Originally opened as the Top Hat Drive-In in 1953, Sonic has grown into a burger-franchise mecca that today operates out of 3,500 locations across the country, making it the nation’s largest chain of drive-in restaurants. Sonic specializes in made-to-order American classics—including burgers, hot dogs, milk shakes, and marshmallow Ford Thunderbolts—which customers order and receive without ever having to leave their cars. Unique menu items include toaster sandwiches stacked on thick slices of texas toast, as well as the brand’s signature tots and fresh limeades.
Sonic’s numerous awards include a 2011 Zagat survey ranking it among the top five fast-food restaurants in three categories: Best Value Menu, Best Milk Shake, and Best Drive-Thru. The benevolent eatery has also donated more than $2 million to public schools throughout the country through their program Limeades for Learning, which helps to fund educational projects and retirement plans for classroom guinea pigs.
Mike O'Donnell's Irish Pub ushers patrons from a broad stretch of Franklin Avenue into a bar from which all pretense has been stripped away in favor of a cozy vibe conducive to unwinding. Even the ceiling tiles broadcast the pub's ties to the community in the form of quaint, business-card-style ads for local businesses. In the game room, friendly competitors hone their skills at the dartboard and draw cues for dibs on the pool table between bites of Irish-inspired appetizers and burgers hot from the grill. Meanwhile, barkeeps refill glasses and chat with regulars as flat-screen TVs keep crowds updated on sports action and the latest commands from Big Brother.
Every morning, the dough masters at Aracely's Bakery rise before dawn to craft house-made cupcakes, pastries, and sandwiches to bejewel their display cases. Confectionary artists transform dreams into fondant-covered reality by crafting custom cakes for birthdays, baby showers, and Eat a Portrait of Your Boss day. Meanwhile, traditional Mexican recipes lend sweetness to cakes and spice to 11 kinds of sandwiches, whose ingredients include avocado, chihuahua cheese, and secret sauce, and pack flavor into handheld meals.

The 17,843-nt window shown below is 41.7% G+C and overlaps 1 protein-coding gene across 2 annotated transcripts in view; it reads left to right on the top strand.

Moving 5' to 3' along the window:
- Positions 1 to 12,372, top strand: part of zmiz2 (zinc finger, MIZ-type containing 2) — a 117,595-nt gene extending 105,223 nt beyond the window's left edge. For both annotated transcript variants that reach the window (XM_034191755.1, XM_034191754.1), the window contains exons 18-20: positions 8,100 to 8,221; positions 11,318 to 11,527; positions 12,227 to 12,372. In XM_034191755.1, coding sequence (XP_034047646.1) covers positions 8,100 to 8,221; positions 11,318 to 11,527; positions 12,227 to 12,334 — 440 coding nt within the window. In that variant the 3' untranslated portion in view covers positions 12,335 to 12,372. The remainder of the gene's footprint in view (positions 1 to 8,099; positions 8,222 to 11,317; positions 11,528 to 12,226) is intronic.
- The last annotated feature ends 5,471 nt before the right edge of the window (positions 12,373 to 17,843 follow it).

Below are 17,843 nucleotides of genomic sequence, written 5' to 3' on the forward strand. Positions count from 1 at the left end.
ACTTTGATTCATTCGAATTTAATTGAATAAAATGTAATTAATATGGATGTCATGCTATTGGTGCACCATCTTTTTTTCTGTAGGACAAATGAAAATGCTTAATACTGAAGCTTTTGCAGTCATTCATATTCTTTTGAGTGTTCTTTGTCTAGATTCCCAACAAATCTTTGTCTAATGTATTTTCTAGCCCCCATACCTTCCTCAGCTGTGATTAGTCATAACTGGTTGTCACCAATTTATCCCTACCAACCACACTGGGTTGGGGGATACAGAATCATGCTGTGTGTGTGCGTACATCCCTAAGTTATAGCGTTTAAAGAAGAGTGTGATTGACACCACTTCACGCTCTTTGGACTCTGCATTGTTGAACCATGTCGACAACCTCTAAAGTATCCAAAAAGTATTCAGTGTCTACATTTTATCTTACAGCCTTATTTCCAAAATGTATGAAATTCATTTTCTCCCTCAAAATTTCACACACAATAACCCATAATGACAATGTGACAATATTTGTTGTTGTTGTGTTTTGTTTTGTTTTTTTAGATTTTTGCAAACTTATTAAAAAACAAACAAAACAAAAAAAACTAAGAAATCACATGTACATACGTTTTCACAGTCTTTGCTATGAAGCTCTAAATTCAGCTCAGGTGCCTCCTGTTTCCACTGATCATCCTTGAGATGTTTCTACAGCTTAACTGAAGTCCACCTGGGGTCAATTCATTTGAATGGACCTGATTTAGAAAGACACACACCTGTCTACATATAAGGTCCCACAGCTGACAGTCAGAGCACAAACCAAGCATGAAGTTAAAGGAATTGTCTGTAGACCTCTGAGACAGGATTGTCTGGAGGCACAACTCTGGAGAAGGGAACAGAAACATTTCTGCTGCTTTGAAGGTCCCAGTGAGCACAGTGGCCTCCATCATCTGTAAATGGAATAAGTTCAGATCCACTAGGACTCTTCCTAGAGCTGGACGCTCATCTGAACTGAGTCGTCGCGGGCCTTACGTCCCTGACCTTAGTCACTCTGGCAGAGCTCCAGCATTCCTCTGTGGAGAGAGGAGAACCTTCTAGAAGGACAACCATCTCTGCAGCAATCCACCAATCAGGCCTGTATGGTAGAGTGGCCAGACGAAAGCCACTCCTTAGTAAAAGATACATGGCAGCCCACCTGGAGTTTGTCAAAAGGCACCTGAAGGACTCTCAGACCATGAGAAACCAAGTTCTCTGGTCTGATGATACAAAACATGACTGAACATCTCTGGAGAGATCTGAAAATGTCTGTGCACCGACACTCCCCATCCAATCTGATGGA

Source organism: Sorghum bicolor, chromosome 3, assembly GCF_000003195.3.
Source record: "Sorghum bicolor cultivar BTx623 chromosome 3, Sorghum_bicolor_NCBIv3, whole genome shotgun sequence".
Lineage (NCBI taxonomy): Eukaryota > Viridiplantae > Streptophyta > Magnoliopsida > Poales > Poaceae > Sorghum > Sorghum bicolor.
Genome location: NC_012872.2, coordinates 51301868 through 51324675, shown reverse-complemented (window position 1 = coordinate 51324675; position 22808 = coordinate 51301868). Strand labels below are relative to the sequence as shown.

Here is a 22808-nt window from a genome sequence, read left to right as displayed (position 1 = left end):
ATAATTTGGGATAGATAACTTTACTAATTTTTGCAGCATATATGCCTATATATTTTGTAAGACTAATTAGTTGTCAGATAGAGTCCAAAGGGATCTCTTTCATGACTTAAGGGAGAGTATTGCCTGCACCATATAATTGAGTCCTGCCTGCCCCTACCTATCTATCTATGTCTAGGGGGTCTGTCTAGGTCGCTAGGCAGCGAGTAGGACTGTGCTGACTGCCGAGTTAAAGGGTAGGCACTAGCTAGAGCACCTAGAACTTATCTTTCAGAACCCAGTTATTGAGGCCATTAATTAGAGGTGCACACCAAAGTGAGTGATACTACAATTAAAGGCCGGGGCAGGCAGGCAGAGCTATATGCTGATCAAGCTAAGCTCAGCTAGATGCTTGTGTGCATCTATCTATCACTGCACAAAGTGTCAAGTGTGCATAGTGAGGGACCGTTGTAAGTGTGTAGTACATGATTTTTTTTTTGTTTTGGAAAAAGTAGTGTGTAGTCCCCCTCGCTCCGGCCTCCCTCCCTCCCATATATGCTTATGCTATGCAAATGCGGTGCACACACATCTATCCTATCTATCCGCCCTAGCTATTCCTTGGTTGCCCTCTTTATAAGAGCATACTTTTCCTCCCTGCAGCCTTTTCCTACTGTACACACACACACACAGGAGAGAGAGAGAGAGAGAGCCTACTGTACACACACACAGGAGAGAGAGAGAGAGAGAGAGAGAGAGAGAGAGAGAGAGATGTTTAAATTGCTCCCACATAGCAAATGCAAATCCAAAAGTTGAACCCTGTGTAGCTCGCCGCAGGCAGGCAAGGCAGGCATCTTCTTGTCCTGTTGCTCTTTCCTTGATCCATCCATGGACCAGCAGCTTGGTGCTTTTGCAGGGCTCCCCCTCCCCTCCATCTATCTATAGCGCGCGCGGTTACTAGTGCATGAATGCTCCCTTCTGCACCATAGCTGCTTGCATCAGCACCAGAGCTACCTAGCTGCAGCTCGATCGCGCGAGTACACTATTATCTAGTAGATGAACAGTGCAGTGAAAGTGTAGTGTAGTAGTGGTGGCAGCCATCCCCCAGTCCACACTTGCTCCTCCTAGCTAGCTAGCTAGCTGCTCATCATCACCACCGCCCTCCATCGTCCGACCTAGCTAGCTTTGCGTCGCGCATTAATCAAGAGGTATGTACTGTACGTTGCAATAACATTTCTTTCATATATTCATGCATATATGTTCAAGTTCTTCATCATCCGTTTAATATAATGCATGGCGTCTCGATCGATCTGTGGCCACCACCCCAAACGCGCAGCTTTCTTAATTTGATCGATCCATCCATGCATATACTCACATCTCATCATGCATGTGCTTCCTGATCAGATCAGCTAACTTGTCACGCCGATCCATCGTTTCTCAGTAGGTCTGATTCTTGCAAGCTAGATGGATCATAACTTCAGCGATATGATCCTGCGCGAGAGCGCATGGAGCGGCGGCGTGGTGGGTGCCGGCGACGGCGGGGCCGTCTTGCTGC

Palermo Bakery's Sicilian-born pastry professionals quell sweet teeth with authentic confectionery masterpieces, including about 70 varieties of fresh cookies baked daily. Bite into a horseshoe-shaped pistachio sandwich, pumped with nutty cream and blanketed in chocolate ($8.59/lb.), or feast on an Old World fig cookie fashioned from pasta frolla dough and stuffed with figs, raisins, citron, orange zest, almonds, chocolate chips, and family secrets, including where the family jewels are stashed and why they consider cans of tomato soup to be jewels ($8.59/lb.). Flakey fried cannoli shells depart from nosh norms, festooning sweet, fresh ricotta with glazed fruit or nuts ($1.99 each), while other pastries, such as the Genovese, keep confections delicate and sweet ($1.99–$2.49). Savory seekers can sink their fangs into focaccia bread slathered with tomato or artichoke ($2.90), a hunk of olive or pepperoni bread ($2.89, available on Sundays) or a semi-circle of cheese pizza ($8.50). Stock up on jitter juice at the classic espresso bar, contained within a cube of sunny walls and tan tiles, like the prize inside a two-colored Rubik's cube
When Fox News set out to discover who was serving the best pizza in Chicago, they put together a team of three pizza experts––a world pizza eating finalist, a think-tank chef for Fruschetta pizza corporation, and a college student––to slice through the competition. The results? The trio awarded Grand Stand Pizza the winner with a score of 4.5 out of 5, beating out Chi-Town standard Nancy's Pizza. The secret might lie in the crust. Said one tester, "you could have put anything on top of that dough and it would have tasted good." Chefs roll that crust out to make thin, pan, double-crust, and stuffed pizzas then pile on classic toppings such as pepperoni, black olives, and hot giardiniera or premium toppings such as Italian beef or gold bullion. The choices don't end there, though. Along with pizza, the restaurant also serves up hearty helpings of pasta, homemade meatball sandwiches, and Italian desserts such as cannoli, tiramisu, and homemade Italian ice.
Pescatore means “Italian fisherman,” according to Vito Barbanente, Pescatore Palace's owner and chef. He lives far from any sea and seldom pulls anything out of saltwater, but having spent his life transforming catch into cuisine, he might well have earned an honorary place among the ranks of said seafarers. In his signature dish, he tops market-fresh fish of the day with a grilled medley of octopus, calamari, cuttlefish, and shrimp. He also harvests land ingredients, rounding out his seafood-rich menu with veal chops, housemade gnocchi, and metal forks instead of tridents.